The Big Plastic Count results

Nearly 100 billion pieces of plastic are binned in the UK every year

Katie Hill - Editor-in-Chief, My Green Pod

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Published: 12 July 2022

This Article was Written by: Katie Hill - My Green Pod

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Main image: Schoolchildren at St Wulstan’s Roman Catholic Primary School. © Angela Christofilou / Greenpeace

Nearly 100 billion pieces of plastic packaging are estimated to be thrown away by UK households every year, with just 12% likely to be recycled in Britain, according to the country’s largest ever survey of household plastic waste.
 
The Big Plastic Count campaign underlines the call made by environmental NGOs for the government to set legally binding targets to almost entirely eliminate single-use plastic, starting with a target of a 50% cut in single-use plastic by 2025.

Alternatives should be affordable, reusable and accessible, including to those with disabilities.

UK’s plastic packaging waste

For one week in May, just under 100,000 households – nearly a quarter of a million people – across the UK counted their plastic packaging waste and sent their results to Greenpeace and Everyday Plastic as part of The Big Plastic Count.

The startling results suggest that the UK’s homes produce 96.6 billion pieces of plastic packaging waste a year, with only 12% being recycled in the UK.

83% of the plastic recorded was from food and drink packaging waste, with the most common item being fruit and veg packaging.
 
The UK government publishes data about the amount of plastic waste being collected from households by weight, but there are no official figures about the number of plastic items being thrown away.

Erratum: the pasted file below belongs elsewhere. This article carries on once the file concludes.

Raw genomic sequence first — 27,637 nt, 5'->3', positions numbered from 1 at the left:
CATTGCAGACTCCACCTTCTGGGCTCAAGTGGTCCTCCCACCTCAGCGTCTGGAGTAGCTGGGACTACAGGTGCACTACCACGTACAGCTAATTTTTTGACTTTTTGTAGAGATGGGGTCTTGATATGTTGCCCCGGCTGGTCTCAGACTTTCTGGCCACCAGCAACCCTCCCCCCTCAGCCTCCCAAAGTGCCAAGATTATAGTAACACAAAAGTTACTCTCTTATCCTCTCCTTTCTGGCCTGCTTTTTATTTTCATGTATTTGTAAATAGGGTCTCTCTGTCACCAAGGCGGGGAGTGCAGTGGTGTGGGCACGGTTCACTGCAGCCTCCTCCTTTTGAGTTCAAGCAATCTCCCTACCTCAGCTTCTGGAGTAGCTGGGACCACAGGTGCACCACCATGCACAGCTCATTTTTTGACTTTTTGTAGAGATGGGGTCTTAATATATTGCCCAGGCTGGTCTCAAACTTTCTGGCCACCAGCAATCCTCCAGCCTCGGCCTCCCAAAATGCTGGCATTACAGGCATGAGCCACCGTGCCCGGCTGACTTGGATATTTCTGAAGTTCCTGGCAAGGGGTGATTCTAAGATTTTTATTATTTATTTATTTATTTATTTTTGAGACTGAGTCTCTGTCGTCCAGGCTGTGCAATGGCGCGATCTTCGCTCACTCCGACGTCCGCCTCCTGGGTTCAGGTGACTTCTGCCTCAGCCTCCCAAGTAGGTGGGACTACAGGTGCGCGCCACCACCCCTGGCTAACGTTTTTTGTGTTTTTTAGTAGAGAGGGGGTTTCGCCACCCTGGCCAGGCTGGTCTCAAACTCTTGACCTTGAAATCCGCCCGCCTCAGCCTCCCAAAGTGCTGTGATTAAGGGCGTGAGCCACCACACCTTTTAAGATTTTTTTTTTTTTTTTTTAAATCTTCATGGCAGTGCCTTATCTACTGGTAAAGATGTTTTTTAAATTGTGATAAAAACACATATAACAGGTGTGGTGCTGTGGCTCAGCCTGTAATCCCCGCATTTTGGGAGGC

‘The Big Plastic Count has galvanised nearly a quarter of a million people to investigate how much they throw away and what happens to their plastic waste. It is an incredible piece of citizen science that has allowed us to build a unique picture of the plastic problem and gather never-before-seen data. This is a big moment in the fight against plastic waste. These new figures lay bare the responsibility of the government, big brands and supermarkets to tackle this crisis, and they must rise to the challenge right now – there is no time to waste.’

DANIEL WEBB
Founder of Everyday Plastic

The Big Plastic Count results

97,948 households across the UK counted 6,437,813 pieces of plastic packaging waste as part of the Big Plastic Count. 
 
On average, each household threw away 66 pieces of plastic packaging in one week, which amounts to an estimated 3,432 pieces when applied over a year.
 
If we assume that the weekly average is typical of every household in the UK, we can reasonably estimate that households throw away 1.85 billion pieces of plastic packaging a week. Over a year, that equates to 96.6 billion pieces – in the UK alone.
 
Food and drink packaging made up an overwhelming majority (83%) of the waste generated during the Count week.
 
The most commonly counted items were fruit and veg packaging (1.02 million pieces), closely followed by snack bags, packets and wrappers (1.01 million pieces).
 
Only 12% of this plastic waste is likely to be recycled at reprocessing facilities in the UK. 
 
More of the UK’s household plastic waste (17%) is being shipped overseas than being recycled at home. Almost half (46%) of the UK’s household plastic waste is being incinerated whilst the remaining 25% is buried in landfill.

‘This is a jaw-dropping amount of plastic waste and should give ministers pause for thought. Just 12% of all this plastic is likely to actually end up being recycled in the UK, despite the public’s alarm about the issue and efforts to recycle. The rest becomes pollution, whether through landfilling, incineration or export to countries all around the world, gradually contaminating everything – our water, our food, even the air we breathe.

‘The only solution is to turn off the plastic tap, through the government introducing a legally binding target for a 50% reduction in single-use plastic by 2025. Pretending we can sort this with recycling is just industry greenwash. We’re creating a hundred billion bits of waste plastic a year, and recycling is hardly making a dent. What else do the government need to know before they act?’

CHRIS THORNE
Greenpeace UK plastics campaigner

Under the Environment Act, Defra has the power to set long-term, legally binding targets to tackle plastic pollution and transition to a circular economy. Ambitious action is needed now.

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